Complete Coverage of VIDWeekNew York — With some 450-plus scripted shows out there, the panelists on Transforming TV: What the Proliferation of Content Means for the Marketplace were asked, simply, if there’s too much stuff on TV. The point was raised that television, whether it’s broadcast or cable or digital, is so broad, and every aspect of it has its own content needs. Eric Ratchman, executive VP of content distribution at Univision, mentioned “new audiences on new platforms in new spaces, in new increments of time.”
The panel, which took place Thursday at the spring edition of Next TV Summit, discussed Netflix canceling shows such as Sense8 and The Get Down, a somewhat unique development for the streaming service. “There are only so many shows that people can watch,” said Christina Wayne, CEO of Assembly Entertainment.
She mentioned the challenge of launching a show these days, when it’s up against “the finale of some huge HBO show, the NBA playoffs, six other shows at various stages. “
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Ratchman added that a series “has to, at the end of the day, drive acquisitions or drive retention.”
He said selling the “community” behind a show concept is as important as selling the show. “Without that, it’s very hard to break through the hundreds and hundreds of shows and pitches that are out there,” he added.
Christina Norman, CEO of Media Storm, mentioned a producer partnering with a network on more than the launch, and keeping the audience “warm” throughout the 52 weeks of the year. That’s easier, she said, than trying to reassemble the audience before the new season starts.
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The panel also touched on ratings—or lack thereof, with the SVOD players. “It can be disheartening if you don’t know how many people are watching a show,” admitted Wayne.
Norman mentioned a “picture of engagement” that includes online chatter as well as ratings. Moderator Kai Falkenberg, deputy commissioner of NYC Mayor’s Office of Media and Entertainment, noted a recent panel in which Casey Bloys, HBO programming president, mentioned the importance of “think pieces” in the media, focused on a given series.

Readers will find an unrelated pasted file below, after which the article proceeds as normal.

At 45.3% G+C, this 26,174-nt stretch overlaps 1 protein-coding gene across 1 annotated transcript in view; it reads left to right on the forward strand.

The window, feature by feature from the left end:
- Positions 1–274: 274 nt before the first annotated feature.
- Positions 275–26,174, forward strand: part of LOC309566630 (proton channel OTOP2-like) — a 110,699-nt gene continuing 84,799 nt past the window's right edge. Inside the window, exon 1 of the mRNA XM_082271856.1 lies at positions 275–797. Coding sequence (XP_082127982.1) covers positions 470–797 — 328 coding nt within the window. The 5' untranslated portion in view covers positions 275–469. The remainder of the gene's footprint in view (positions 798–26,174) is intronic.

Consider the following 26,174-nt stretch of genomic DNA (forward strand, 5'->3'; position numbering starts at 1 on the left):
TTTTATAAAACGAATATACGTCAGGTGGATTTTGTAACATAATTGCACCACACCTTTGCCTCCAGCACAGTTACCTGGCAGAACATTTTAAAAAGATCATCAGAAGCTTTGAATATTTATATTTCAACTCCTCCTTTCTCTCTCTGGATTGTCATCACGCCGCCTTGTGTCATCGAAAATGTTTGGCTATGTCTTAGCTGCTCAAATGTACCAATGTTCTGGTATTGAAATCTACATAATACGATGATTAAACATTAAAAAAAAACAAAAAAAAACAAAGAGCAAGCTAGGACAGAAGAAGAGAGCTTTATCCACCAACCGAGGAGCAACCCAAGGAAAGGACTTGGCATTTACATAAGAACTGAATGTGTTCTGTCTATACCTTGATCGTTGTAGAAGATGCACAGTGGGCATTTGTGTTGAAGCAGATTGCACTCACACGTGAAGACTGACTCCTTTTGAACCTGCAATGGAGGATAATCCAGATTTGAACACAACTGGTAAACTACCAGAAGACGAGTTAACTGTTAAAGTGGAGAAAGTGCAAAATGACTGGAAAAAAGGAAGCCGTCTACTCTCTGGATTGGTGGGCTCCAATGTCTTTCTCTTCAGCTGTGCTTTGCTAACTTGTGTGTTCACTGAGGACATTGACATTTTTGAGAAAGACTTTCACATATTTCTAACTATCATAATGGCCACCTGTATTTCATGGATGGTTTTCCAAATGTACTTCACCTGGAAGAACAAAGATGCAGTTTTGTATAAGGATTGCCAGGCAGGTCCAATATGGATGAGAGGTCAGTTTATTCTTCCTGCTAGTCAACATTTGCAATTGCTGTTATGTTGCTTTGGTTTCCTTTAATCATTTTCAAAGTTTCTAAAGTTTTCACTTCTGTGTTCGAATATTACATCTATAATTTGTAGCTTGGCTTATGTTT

The group also discussed the trend of TV festivals starting up around the country, and starting to rival film fests. Wayne said the lines between television and film are blurring. “I think, in the future, there will be no distinction between two-hour content and ongoing content,” she said of movies and series.
The panel also discussed binge watching. Wayne said Showtime preferred a traditional weekly release for its drama I’m Dying Up Here. “They felt the marketplace is so crowded that there’s a benefit in having a 10-week marketing plan,” she said, where the show is talked about throughout.
Added Ratchman, “I don’t think it’s a one size fits all model.”
Next TV Summit's spring edition was part of NewBay Media's VIDWeek in New York City.
Michael Malone, senior content producer at B+C/Multichannel News, covers network programming, including entertainment, news and sports on broadcast, cable and streaming; and local broadcast television. He hosts the podcasts Busted Pilot, about what’s new in television, and Series Business, a chat with the creator of a new program, and writes the column “The Watchman.” He joined B+C in 2005. His journalism has also appeared in The New York Times, The Philadelphia Inquirer, Playboy and New York magazine.
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